Birthday Reviews: James P. Killus’s “Flower of the Void”

Birthday Reviews: James P. Killus’s “Flower of the Void”

Cover by H. Ed Cox
Cover by H. Ed Cox

James P. Killus was born on June 1, 1950 and died on September 23, 2008.

Killus is a chemist who began publishing science fiction in 1981 with “Son of ETAOIN SHRDLU,” written with Sharon N. Farber, Susanna Jacobson, and Dave Stout. He went on to write nearly two dozen stories, most of them hard science fiction, and published the novels Book of Shadows and Sunsmoke in the mid 1980s.

Killus sold “Flower of the Void” to Ian Randal Strock for publication in issue 7 of Artemis, which appeared in Summer of 2002. The story has not been reprinted.

“Flower of the Void” pushes the definition of a story. It has no real plot or characters, instead focusing on the process by which a space probe that starts out as nanomachines is launched and completes its mission to Eridani Epsilon.

The story is entirely devoid of any emotion, presenting an analytical view of millions of nanoprobes which are launched from the moon and try to make their way through the solar system, with fewer and fewer succeeding even as the probes use atoms they encounter in their travels to expand upon themselves and permit themselves to continue to carry on their mission.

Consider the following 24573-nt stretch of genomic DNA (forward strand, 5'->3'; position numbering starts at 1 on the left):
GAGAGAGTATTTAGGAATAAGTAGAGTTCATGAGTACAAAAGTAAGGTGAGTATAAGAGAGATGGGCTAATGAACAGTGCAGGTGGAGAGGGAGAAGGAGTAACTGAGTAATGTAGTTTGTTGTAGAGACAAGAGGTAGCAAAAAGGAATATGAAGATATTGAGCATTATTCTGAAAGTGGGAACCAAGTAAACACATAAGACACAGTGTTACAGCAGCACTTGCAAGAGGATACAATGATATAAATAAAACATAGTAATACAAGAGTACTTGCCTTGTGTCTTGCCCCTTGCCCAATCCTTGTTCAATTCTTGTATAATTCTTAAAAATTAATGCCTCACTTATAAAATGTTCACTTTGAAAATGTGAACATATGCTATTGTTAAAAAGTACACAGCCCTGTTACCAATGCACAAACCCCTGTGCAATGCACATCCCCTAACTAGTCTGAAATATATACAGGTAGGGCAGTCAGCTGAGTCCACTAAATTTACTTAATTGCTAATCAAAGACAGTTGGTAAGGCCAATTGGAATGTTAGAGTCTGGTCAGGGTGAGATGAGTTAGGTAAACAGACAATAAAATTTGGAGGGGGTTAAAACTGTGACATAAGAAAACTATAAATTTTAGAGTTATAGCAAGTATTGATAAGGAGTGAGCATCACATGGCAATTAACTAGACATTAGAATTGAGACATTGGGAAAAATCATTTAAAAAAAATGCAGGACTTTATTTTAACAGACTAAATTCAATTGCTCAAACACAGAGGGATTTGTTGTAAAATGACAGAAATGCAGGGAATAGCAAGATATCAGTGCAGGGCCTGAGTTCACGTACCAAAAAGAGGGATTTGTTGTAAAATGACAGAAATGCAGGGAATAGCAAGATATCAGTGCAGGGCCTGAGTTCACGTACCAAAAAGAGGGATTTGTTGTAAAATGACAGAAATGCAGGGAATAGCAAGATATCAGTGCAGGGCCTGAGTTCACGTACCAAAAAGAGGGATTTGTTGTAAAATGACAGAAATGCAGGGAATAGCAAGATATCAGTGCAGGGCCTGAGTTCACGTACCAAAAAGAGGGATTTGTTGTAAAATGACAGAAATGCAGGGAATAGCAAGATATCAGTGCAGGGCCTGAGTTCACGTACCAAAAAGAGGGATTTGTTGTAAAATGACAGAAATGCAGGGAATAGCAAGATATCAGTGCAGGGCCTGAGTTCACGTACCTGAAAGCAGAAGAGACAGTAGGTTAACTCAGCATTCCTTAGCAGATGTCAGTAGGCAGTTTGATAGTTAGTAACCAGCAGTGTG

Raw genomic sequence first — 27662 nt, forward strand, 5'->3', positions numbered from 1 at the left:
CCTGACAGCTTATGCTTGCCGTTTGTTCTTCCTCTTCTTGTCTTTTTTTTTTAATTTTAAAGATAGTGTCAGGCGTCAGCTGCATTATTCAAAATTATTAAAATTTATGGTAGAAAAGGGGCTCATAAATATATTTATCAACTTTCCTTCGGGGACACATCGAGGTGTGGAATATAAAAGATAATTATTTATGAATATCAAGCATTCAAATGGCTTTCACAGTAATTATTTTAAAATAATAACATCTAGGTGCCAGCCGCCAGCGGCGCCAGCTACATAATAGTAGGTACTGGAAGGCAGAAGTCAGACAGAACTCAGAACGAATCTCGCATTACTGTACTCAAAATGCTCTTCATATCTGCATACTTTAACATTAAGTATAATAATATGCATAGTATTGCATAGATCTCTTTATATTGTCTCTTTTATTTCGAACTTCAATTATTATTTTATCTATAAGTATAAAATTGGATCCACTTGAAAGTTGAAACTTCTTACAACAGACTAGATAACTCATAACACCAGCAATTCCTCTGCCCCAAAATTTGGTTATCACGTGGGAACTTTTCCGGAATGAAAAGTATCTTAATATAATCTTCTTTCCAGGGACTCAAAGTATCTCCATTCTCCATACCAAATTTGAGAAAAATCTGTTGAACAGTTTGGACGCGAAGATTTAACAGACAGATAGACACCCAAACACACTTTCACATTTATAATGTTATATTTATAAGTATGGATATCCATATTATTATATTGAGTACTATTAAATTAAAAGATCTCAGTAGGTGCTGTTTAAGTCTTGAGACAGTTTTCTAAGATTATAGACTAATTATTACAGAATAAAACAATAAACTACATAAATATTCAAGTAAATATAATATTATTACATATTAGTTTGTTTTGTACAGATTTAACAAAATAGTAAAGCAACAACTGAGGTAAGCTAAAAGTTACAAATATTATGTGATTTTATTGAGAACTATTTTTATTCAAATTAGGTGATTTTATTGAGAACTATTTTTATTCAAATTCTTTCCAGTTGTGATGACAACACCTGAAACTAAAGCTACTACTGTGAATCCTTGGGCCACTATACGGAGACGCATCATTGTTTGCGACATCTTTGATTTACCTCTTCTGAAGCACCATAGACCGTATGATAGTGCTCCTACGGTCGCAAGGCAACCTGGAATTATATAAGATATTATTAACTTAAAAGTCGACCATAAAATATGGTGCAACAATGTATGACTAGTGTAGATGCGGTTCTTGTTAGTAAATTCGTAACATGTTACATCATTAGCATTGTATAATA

One of the things the story does make clear is that space exploration is a long, slow process, often ending with a very brief period of productivity. Killus’s flowers travel for more than a century, only to spend two months in the star system that was its target. This can be compared to the current New Horizons mission, which spent a decade traveling from Earth to Pluto, only to spend a few hours traversing that system (and will similarly have a limited time during its flyby of 2014 MU69 on January 1, 2019). However, limited time in system doesn’t equate to inability to provide massive amounts of data.

Reviewed in its only publication in the magazine Artemis #7, edited by Ian Randal Strock, Summer 2002.


Steven H Silver-largeSteven H Silver is a sixteen-time Hugo Award nominee and was the publisher of the Hugo-nominated fanzine Argentus as well as the editor and publisher of ISFiC Press for 8 years. He has also edited books for DAW and NESFA Press. He began publishing short fiction in 2008 and his most recently published story is “Doing Business at Hodputt’s Emporium” in Galaxy’s Edge. Steven has chaired the first Midwest Construction, Windycon three times, and the SFWA Nebula Conference 6 times, as well as serving as the Event Coordinator for SFWA. He was programming chair for Chicon 2000 and Vice Chair of Chicon 7. He has been the news editor for SF Site since 2002.

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Rich Horton

I liked ARTEMIS. Too bad it didn’t really gain a foothold.

John ONeill

I’ve never read ARTEMIS. I’m not even sure I have a copy! But it sounds like I should definitely check it out. I found this issue grid online… it’s a very handsome magazine.

Artemis magazine-small

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